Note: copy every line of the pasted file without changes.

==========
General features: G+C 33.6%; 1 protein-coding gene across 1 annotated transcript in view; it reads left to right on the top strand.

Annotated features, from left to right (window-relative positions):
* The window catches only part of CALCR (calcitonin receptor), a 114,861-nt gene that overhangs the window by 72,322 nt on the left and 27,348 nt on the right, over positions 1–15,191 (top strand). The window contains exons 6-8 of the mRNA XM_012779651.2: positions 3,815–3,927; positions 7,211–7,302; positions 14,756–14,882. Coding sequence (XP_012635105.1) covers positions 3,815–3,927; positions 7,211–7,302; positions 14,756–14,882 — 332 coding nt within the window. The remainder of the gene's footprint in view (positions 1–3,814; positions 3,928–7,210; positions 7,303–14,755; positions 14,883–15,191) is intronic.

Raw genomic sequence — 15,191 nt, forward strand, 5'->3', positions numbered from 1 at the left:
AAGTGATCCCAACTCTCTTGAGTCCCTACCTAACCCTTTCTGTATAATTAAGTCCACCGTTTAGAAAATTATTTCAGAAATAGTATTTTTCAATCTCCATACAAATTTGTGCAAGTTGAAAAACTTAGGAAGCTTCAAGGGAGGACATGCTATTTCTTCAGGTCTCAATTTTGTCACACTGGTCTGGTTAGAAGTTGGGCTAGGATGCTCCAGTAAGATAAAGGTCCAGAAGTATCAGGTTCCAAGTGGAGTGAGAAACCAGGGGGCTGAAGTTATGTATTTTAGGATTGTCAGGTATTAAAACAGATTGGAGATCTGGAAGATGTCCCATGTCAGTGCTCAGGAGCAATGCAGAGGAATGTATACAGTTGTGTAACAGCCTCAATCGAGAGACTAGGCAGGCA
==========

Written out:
General features: G+C 33.6%; 1 protein-coding gene across 1 annotated transcript in view; it reads left to right on the top strand.

Annotated features, from left to right (window-relative positions):
* The window catches only part of CALCR (calcitonin receptor), a 114,861-nt gene that overhangs the window by 72,322 nt on the left and 27,348 nt on the right, over positions 1–15,191 (top strand). The window contains exons 6-8 of the mRNA XM_012779651.2: positions 3,815–3,927; positions 7,211–7,302; positions 14,756–14,882. Coding sequence (XP_012635105.1) covers positions 3,815–3,927; positions 7,211–7,302; positions 14,756–14,882 — 332 coding nt within the window. The remainder of the gene's footprint in view (positions 1–3,814; positions 3,928–7,210; positions 7,303–14,755; positions 14,883–15,191) is intronic.

Raw genomic sequence — 15,191 nt, forward strand, 5'->3', positions numbered from 1 at the left:
AAGTGATCCCAACTCTCTTGAGTCCCTACCTAACCCTTTCTGTATAATTAAGTCCACCGTTTAGAAAATTATTTCAGAAATAGTATTTTTCAATCTCCATACAAATTTGTGCAAGTTGAAAAACTTAGGAAGCTTCAAGGGAGGACATGCTATTTCTTCAGGTCTCAATTTTGTCACACTGGTCTGGTTAGAAGTTGGGCTAGGATGCTCCAGTAAGATAAAGGTCCAGAAGTATCAGGTTCCAAGTGGAGTGAGAAACCAGGGGGCTGAAGTTATGTATTTTAGGATTGTCAGGTATTAAAACAGATTGGAGATCTGGAAGATGTCCCATGTCAGTGCTCAGGAGCAATGCAGAGGAATGTATACAGTTGTGTAACAGCCTCAATCGAGAGACTAGGCAGGCA